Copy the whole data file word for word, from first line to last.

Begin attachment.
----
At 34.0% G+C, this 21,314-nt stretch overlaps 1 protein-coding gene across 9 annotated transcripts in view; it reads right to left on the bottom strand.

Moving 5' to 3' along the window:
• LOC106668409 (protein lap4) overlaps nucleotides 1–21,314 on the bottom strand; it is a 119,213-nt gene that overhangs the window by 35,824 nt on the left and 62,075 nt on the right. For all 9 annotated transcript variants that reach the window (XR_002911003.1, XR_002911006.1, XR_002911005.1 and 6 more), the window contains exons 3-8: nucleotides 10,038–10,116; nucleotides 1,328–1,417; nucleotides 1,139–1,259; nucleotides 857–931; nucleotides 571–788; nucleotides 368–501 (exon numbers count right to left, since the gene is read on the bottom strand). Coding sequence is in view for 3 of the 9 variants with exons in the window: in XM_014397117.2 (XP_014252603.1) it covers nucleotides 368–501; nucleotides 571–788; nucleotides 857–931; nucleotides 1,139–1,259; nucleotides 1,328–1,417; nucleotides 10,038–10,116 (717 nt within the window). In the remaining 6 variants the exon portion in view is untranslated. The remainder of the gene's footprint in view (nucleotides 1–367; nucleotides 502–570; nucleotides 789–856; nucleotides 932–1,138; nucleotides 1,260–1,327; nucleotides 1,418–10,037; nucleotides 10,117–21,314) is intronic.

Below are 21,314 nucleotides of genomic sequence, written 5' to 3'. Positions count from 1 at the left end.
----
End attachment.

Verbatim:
At 34.0% G+C, this 21,314-nt stretch overlaps 1 protein-coding gene across 9 annotated transcripts in view; it reads right to left on the bottom strand.

Moving 5' to 3' along the window:
• LOC106668409 (protein lap4) overlaps nucleotides 1–21,314 on the bottom strand; it is a 119,213-nt gene that overhangs the window by 35,824 nt on the left and 62,075 nt on the right. For all 9 annotated transcript variants that reach the window (XR_002911003.1, XR_002911006.1, XR_002911005.1 and 6 more), the window contains exons 3-8: nucleotides 10,038–10,116; nucleotides 1,328–1,417; nucleotides 1,139–1,259; nucleotides 857–931; nucleotides 571–788; nucleotides 368–501 (exon numbers count right to left, since the gene is read on the bottom strand). Coding sequence is in view for 3 of the 9 variants with exons in the window: in XM_014397117.2 (XP_014252603.1) it covers nucleotides 368–501; nucleotides 571–788; nucleotides 857–931; nucleotides 1,139–1,259; nucleotides 1,328–1,417; nucleotides 10,038–10,116 (717 nt within the window). In the remaining 6 variants the exon portion in view is untranslated. The remainder of the gene's footprint in view (nucleotides 1–367; nucleotides 502–570; nucleotides 789–856; nucleotides 932–1,138; nucleotides 1,260–1,327; nucleotides 1,418–10,037; nucleotides 10,117–21,314) is intronic.

Below are 21,314 nucleotides of genomic sequence, written 5' to 3'. Positions count from 1 at the left end.